3:1 Service Delivery Model - Knox-Warren Special Education District

3:1 Service Delivery Model
Speech-Language Pathologists
Knox-Warren Special Education
2010-2011 School Year
What is the 3:1 Service Delivery
• The model follows a calendar in which speech pathologists provide
traditional, direct service to students for 3 consecutive weeks,
followed by a week of consultative services.
• The consultative week is an opportunity for the SLPs to consult with
teachers, parents, other specialists, in addition to other workload
related tasks.
• The primary goal is to help align speech and language services with
the student’s curriculum and general education teacher’s classroom
objectives so that generalization of skills occur. In other words
therapy objectives are better aligned with classroom curriculum.
Why Change?
• This model is the kind of new approach that ASHA
(American Speech and Hearing Association) has been
officially advocating since the 2002 adoption of its
policy on “Workload Analysis Approach for Establishing
Speech-Language Caseload Standards in the Schools”.
(See attached Workload Activity Clusters)
• This service delivery approach also meets the demands
of the reauthorized Individuals with Disabilities
Education Act, (IDEA Amendments, 1997) to focus on
functional IEP goals to support the student’s progress
in the general curriculum.
Why Change cont.
• Quality consultation with teachers could not be
done under the previous model of managing all
aspects of workload, without specific support
• It improves the quality of service without
increasing costs.
• It will provide the structure to formally discuss
student needs, progress and strategies with
teachers, parents and other related staff.
Service Delivery Options
Direct Services
Screening students
Continued direct speech/language service
Student evaluations
Co-teaching in classroom
Direct instruction in classroom (push in)
RtI interventions
Service Delivery Options
Indirect Services to Support LRE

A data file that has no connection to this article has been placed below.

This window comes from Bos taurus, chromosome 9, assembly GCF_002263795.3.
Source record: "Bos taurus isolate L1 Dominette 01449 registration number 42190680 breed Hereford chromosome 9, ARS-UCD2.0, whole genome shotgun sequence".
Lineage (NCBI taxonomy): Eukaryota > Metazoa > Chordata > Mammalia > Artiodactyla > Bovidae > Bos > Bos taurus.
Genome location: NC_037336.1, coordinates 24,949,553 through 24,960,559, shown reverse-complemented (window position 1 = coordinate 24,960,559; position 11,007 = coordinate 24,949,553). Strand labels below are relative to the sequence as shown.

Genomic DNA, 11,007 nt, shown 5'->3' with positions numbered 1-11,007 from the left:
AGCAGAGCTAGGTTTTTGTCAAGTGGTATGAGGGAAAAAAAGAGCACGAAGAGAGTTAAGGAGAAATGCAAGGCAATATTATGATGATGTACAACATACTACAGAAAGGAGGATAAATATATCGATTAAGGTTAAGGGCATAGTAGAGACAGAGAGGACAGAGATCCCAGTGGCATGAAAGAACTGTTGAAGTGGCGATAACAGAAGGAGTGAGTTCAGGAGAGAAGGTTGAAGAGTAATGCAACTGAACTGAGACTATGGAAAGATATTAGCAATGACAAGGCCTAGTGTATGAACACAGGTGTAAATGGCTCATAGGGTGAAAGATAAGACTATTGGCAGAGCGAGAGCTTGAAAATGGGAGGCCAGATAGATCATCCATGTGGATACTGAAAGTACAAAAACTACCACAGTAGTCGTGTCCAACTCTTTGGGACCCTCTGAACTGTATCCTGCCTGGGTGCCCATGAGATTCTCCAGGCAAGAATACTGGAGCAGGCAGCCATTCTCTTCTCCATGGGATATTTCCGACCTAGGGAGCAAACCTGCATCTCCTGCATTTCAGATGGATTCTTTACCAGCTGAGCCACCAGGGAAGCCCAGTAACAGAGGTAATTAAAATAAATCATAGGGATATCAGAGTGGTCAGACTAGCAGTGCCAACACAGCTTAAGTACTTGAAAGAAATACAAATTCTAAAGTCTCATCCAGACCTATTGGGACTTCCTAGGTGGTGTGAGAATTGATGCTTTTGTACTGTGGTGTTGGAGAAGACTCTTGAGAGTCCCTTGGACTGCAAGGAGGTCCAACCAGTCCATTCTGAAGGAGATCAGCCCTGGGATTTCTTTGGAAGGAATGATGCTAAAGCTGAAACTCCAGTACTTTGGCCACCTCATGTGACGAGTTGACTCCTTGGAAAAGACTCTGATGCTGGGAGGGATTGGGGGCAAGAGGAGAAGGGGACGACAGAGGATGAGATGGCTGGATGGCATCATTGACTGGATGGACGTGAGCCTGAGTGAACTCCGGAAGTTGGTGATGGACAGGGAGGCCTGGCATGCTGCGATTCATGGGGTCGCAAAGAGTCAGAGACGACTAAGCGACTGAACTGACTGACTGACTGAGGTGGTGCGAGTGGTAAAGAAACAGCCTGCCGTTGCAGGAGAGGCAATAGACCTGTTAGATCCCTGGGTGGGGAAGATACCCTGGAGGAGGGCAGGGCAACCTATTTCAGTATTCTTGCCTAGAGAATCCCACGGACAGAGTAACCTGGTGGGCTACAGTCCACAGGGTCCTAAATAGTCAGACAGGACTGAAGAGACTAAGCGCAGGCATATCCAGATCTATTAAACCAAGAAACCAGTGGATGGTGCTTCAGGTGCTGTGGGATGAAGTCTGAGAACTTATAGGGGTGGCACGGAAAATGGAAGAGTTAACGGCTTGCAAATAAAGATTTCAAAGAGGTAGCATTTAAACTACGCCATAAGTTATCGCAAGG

• Consultation with teachers, paraprofessionals,
parents, other related service staff
• Design pre-referral intervention activities
• Design adaptations, modifications to curriculum
• Observation of students in classroom setting
• Develop materials for use in classroom setting
Service Delivery Options
• Indirect Services to Support IEP
Align IEP goals with general ed curriculum
Develop materials for student use
Programming augmentative devices
Student observation in classroom setting
Staff development training
Analyze and engineer environment to increase
opportunities for communication
Service Delivery Options
Compliance and Must-Do’s
• Participate in special ed meetings (IEPs)
• Participate in general ed meetings (RtI)
• Paperwork completion (IEP, RtI, data collection,
daily logs)
• 3rd party billing documentation/paperwork
• Funding report for Assistive Tech/Augmentative
Information Sharing
• Informing Administrators/Staff: (Attached
letter to administrators)
• Informing Parents: (Attached letter to
• Calendar of Service: (Proposed Calendar of
Service Attached)
Data Collection
Consultation Week Data collected on services provided:
• Direct therapy
• Direct therapy in general ed
• Parent contacts
• Teacher consultation
• Consultation with other specialists
• Material development
• Make up sessions
• Completed paper work
• Medicaid billing
• Participated in IEP meetings
• Participated in RTI meetings
• Participated in small group workshop/instruction
• American Speech-Language-Hearing Association, (2000) Guidelines
for the Roles and Responsibilities of School-Based Speech-Language
Pathologists. Rockville, MD: Author
• Annett, M. (2003, April-June) Beyond School Caseloads; Looking at
Total Workload. The ASHA Leader, pp. 1, 17-18
• Annett, M. (2004, March 2) Service Delivery Success: SLPs in Oregon
Schools Tackle Workload, Enhance Recruitment. The ASHA Leader,
pp. 1, 12-13.
• Cirrin, F.M. Advocating for Workload Strategies: The Minnesota
Story. The ASHA Leader, pp. 1, 18-20.
• Throneburg, Calvert, Sturm, Paramboukas and Paul, A Comparison
of Service Delivery Models: Effects on Curricular Vocabulary Skills
in the School Setting, American Journal of Speech Language
Pathology, - 2/2009, Vol 9, 10-20.